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Figure 2: Cryoglobulin precipitates and serum protein electrophoresis showing monoclonal gammopathy .

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Figure 3: Radiographs of the skull and pelvis showing lytic lesions .

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Figure 4: Bone marrow showing plasmacytosis with Leishmans staining, ×100 magnification.

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A diagnosis of multiple myeloma with type 1 cryoglobulinemia was made and the patient was started on chemotherapy with dexamethasone, cyclophosphamide, and bortezomib. On his follow-up visit after 2 months, he was afebrile, joint pain had reduced, and the skin lesions had subsided [Figure 1]d-f.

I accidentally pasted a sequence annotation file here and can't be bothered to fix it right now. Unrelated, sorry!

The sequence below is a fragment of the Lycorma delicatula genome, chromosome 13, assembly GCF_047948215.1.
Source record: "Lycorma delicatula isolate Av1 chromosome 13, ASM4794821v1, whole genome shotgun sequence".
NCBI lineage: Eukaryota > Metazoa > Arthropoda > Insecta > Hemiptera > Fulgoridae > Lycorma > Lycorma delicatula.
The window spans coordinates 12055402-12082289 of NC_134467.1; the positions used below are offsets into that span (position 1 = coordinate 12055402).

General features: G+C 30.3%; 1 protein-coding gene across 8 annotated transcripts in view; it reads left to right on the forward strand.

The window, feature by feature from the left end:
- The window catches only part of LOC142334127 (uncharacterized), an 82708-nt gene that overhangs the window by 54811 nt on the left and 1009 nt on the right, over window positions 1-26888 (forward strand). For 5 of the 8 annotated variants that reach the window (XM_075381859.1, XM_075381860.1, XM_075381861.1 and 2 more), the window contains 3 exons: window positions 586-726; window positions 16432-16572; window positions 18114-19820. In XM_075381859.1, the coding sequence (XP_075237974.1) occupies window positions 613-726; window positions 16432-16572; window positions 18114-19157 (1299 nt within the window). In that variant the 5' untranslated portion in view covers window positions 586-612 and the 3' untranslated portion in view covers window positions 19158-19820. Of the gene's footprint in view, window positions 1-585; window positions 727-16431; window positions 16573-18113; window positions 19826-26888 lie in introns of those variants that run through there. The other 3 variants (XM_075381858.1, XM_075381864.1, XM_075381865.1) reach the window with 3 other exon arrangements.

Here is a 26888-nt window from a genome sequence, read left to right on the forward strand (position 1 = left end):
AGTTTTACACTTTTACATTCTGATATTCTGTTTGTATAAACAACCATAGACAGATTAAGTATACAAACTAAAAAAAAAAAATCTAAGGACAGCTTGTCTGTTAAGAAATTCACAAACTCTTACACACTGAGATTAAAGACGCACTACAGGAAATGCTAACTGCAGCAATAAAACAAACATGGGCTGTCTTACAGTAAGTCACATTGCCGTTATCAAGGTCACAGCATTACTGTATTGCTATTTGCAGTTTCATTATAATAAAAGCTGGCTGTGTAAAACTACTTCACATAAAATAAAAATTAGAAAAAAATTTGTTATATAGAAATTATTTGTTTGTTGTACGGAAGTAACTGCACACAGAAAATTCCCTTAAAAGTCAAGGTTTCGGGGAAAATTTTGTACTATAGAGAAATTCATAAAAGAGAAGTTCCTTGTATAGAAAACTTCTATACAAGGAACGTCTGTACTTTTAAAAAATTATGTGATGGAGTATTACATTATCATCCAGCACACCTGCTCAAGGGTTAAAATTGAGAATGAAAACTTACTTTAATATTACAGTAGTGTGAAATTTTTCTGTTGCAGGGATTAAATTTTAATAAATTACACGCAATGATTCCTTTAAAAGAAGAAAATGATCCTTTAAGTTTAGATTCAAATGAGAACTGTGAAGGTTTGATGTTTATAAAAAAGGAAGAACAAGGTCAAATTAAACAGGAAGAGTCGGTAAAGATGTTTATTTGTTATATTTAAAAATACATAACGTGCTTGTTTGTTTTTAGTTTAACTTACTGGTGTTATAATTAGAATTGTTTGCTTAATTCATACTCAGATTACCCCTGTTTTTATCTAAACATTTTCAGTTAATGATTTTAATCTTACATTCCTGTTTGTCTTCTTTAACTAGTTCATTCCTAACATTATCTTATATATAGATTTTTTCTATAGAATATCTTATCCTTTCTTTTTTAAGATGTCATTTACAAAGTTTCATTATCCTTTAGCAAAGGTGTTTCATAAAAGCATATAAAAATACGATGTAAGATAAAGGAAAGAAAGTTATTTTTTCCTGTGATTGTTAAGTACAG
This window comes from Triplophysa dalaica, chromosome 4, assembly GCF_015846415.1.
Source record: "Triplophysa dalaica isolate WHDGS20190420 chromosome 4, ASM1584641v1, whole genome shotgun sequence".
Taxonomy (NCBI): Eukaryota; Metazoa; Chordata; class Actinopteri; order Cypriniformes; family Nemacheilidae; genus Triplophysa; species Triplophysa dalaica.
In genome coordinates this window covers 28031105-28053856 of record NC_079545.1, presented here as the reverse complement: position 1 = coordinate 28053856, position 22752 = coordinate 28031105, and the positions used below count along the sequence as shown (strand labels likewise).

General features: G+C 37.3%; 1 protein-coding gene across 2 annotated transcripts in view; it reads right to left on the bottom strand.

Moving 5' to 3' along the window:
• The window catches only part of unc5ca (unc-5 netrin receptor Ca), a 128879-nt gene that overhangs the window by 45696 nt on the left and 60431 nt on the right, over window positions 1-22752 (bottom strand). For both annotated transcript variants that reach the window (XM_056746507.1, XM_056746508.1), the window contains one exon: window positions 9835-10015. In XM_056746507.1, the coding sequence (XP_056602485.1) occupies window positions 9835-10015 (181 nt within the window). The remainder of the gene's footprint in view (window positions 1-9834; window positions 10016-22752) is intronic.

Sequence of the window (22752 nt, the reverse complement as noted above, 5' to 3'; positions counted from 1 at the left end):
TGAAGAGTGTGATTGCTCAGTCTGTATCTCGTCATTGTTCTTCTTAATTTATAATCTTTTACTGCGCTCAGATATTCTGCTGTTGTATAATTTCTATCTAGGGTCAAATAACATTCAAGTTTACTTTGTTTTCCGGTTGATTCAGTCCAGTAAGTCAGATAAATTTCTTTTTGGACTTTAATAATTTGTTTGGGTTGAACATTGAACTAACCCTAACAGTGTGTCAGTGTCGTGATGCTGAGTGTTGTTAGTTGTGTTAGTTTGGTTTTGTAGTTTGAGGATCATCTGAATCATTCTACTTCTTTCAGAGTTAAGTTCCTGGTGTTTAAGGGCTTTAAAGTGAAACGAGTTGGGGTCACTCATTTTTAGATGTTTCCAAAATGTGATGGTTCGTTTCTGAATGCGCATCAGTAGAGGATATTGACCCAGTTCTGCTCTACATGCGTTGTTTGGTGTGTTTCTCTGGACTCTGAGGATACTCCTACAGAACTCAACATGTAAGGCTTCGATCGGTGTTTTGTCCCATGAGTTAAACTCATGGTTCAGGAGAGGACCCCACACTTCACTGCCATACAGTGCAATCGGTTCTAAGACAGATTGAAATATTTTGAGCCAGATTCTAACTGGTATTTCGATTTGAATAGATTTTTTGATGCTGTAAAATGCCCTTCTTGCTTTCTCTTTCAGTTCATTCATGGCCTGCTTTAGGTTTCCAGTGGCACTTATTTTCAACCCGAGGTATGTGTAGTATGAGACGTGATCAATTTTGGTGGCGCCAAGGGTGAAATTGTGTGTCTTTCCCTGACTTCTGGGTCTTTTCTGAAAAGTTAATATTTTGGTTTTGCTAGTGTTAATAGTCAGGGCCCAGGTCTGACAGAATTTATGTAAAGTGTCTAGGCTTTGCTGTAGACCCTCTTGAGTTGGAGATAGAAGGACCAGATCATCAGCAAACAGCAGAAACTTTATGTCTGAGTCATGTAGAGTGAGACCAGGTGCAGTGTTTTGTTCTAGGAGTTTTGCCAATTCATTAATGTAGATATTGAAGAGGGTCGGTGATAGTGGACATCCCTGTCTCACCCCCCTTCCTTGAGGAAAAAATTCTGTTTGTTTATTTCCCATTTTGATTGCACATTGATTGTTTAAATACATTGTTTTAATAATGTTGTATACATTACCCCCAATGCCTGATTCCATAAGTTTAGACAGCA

Discussion Top


Cryoglobulins are either immunoglobulins, or a mix of immunoglobulin and complement, that precipitate at temperatures less than 37°C and redissolve upon warming. Clinical manifestations are due to ischemic and vasculitic phenomena, including skin lesions, arthritis, artharalgias, reynaud's phenomenon, and mucosal involvement [4].

On the basis of the clonality of the immunoglobulins, cryoglobulins may be subdivided into three [5]. Type 1 cryoglobulinemia is usually seen in association with a hematological malignancy such as chronic lymphocytic leukemia, multiple myeloma, or Waldenström's macroglobulinemia and involves a monoclonal immunoglobulin. Type 2 cryoglobulinemia is usually seen with chronic infections, commonly chronic hepatitis C, and has mixed monoclonal and polyclonal elements. Type 3 cryoglobulinemia is seen mostly with connective tissue disease and has polyclonal immunoglobulin precipitates.